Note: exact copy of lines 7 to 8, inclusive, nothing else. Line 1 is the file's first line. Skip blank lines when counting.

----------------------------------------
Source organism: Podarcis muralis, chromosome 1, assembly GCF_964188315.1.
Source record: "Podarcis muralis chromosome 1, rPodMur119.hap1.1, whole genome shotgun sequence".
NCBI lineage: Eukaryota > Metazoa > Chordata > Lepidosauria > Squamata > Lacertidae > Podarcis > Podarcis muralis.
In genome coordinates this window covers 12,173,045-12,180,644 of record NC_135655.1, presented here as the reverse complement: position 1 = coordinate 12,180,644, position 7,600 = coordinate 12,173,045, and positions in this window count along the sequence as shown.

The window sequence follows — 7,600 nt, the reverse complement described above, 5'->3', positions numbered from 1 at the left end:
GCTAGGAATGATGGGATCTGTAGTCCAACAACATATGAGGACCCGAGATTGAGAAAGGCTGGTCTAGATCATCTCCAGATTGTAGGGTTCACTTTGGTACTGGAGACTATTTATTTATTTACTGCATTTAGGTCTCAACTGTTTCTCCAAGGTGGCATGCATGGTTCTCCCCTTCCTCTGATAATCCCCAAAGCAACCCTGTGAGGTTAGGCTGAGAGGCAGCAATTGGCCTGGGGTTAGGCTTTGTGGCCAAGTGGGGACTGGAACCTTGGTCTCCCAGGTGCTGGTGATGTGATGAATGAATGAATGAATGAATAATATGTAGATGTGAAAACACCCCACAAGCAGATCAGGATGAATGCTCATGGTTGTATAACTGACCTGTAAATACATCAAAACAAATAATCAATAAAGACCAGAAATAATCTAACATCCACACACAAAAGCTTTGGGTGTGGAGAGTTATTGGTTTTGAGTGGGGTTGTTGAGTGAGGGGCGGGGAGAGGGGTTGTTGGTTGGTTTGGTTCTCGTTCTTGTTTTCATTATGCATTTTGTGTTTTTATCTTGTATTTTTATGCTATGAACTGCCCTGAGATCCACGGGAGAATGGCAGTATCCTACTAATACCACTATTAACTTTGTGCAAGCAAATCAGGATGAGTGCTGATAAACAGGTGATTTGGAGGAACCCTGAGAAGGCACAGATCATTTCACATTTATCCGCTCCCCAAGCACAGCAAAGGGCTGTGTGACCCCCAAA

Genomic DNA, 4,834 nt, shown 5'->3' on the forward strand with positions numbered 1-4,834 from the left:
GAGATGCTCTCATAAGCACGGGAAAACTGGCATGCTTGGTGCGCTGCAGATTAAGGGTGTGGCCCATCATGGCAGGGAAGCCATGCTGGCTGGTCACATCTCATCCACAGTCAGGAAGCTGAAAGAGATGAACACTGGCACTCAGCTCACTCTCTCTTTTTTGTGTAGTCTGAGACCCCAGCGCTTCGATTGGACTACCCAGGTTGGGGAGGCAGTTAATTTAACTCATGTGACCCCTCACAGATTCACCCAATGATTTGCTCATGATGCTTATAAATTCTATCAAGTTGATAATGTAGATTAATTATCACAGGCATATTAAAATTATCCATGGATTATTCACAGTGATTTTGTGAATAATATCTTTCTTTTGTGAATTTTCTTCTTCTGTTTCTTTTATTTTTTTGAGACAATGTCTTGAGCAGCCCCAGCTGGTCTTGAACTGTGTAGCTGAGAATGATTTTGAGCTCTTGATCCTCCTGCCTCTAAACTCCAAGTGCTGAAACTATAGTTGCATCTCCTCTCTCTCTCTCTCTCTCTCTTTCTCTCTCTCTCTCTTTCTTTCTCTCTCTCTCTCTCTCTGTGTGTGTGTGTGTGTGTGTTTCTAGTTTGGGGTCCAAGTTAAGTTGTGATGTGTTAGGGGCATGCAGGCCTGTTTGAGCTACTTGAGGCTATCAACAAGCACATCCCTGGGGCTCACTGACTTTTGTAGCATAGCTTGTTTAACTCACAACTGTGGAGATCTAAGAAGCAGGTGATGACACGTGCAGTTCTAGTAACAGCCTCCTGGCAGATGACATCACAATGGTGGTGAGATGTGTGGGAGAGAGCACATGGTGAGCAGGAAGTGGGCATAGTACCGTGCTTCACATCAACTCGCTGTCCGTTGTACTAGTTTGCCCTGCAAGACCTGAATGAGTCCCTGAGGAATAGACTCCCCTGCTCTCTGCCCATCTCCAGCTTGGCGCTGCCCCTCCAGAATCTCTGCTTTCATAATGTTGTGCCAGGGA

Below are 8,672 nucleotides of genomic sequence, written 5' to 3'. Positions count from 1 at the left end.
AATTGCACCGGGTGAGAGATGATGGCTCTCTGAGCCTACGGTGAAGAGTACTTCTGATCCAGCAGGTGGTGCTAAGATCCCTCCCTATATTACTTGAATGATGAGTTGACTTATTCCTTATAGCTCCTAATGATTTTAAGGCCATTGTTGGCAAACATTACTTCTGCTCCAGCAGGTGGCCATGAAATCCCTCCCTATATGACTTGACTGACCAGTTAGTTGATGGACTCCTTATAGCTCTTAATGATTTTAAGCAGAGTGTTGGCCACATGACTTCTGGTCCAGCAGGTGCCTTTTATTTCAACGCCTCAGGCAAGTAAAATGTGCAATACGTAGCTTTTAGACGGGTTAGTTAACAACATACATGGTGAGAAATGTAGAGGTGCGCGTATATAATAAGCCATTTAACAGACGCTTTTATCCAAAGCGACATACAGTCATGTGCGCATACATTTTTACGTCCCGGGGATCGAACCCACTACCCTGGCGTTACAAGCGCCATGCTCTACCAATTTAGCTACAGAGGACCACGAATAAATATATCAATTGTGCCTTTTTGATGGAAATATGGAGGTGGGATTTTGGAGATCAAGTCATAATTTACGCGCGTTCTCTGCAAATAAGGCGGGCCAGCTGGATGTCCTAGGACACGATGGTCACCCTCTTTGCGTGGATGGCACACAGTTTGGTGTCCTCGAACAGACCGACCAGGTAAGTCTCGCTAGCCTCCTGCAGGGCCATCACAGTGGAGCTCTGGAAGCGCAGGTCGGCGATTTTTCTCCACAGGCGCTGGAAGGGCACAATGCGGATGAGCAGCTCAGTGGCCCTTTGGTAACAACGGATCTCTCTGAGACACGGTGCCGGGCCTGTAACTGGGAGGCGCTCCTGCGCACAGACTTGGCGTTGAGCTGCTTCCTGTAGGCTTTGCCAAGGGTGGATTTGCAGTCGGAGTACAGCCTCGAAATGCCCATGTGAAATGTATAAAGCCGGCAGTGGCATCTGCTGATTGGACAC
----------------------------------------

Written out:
Genomic DNA, 4,834 nt, shown 5'->3' on the forward strand with positions numbered 1-4,834 from the left:
GAGATGCTCTCATAAGCACGGGAAAACTGGCATGCTTGGTGCGCTGCAGATTAAGGGTGTGGCCCATCATGGCAGGGAAGCCATGCTGGCTGGTCACATCTCATCCACAGTCAGGAAGCTGAAAGAGATGAACACTGGCACTCAGCTCACTCTCTCTTTTTTGTGTAGTCTGAGACCCCAGCGCTTCGATTGGACTACCCAGGTTGGGGAGGCAGTTAATTTAACTCATGTGACCCCTCACAGATTCACCCAATGATTTGCTCATGATGCTTATAAATTCTATCAAGTTGATAATGTAGATTAATTATCACAGGCATATTAAAATTATCCATGGATTATTCACAGTGATTTTGTGAATAATATCTTTCTTTTGTGAATTTTCTTCTTCTGTTTCTTTTATTTTTTTGAGACAATGTCTTGAGCAGCCCCAGCTGGTCTTGAACTGTGTAGCTGAGAATGATTTTGAGCTCTTGATCCTCCTGCCTCTAAACTCCAAGTGCTGAAACTATAGTTGCATCTCCTCTCTCTCTCTCTCTCTCTCTTTCTCTCTCTCTCTCTTTCTTTCTCTCTCTCTCTCTCTCTGTGTGTGTGTGTGTGTGTGTTTCTAGTTTGGGGTCCAAGTTAAGTTGTGATGTGTTAGGGGCATGCAGGCCTGTTTGAGCTACTTGAGGCTATCAACAAGCACATCCCTGGGGCTCACTGACTTTTGTAGCATAGCTTGTTTAACTCACAACTGTGGAGATCTAAGAAGCAGGTGATGACACGTGCAGTTCTAGTAACAGCCTCCTGGCAGATGACATCACAATGGTGGTGAGATGTGTGGGAGAGAGCACATGGTGAGCAGGAAGTGGGCATAGTACCGTGCTTCACATCAACTCGCTGTCCGTTGTACTAGTTTGCCCTGCAAGACCTGAATGAGTCCCTGAGGAATAGACTCCCCTGCTCTCTGCCCATCTCCAGCTTGGCGCTGCCCCTCCAGAATCTCTGCTTTCATAATGTTGTGCCAGGGA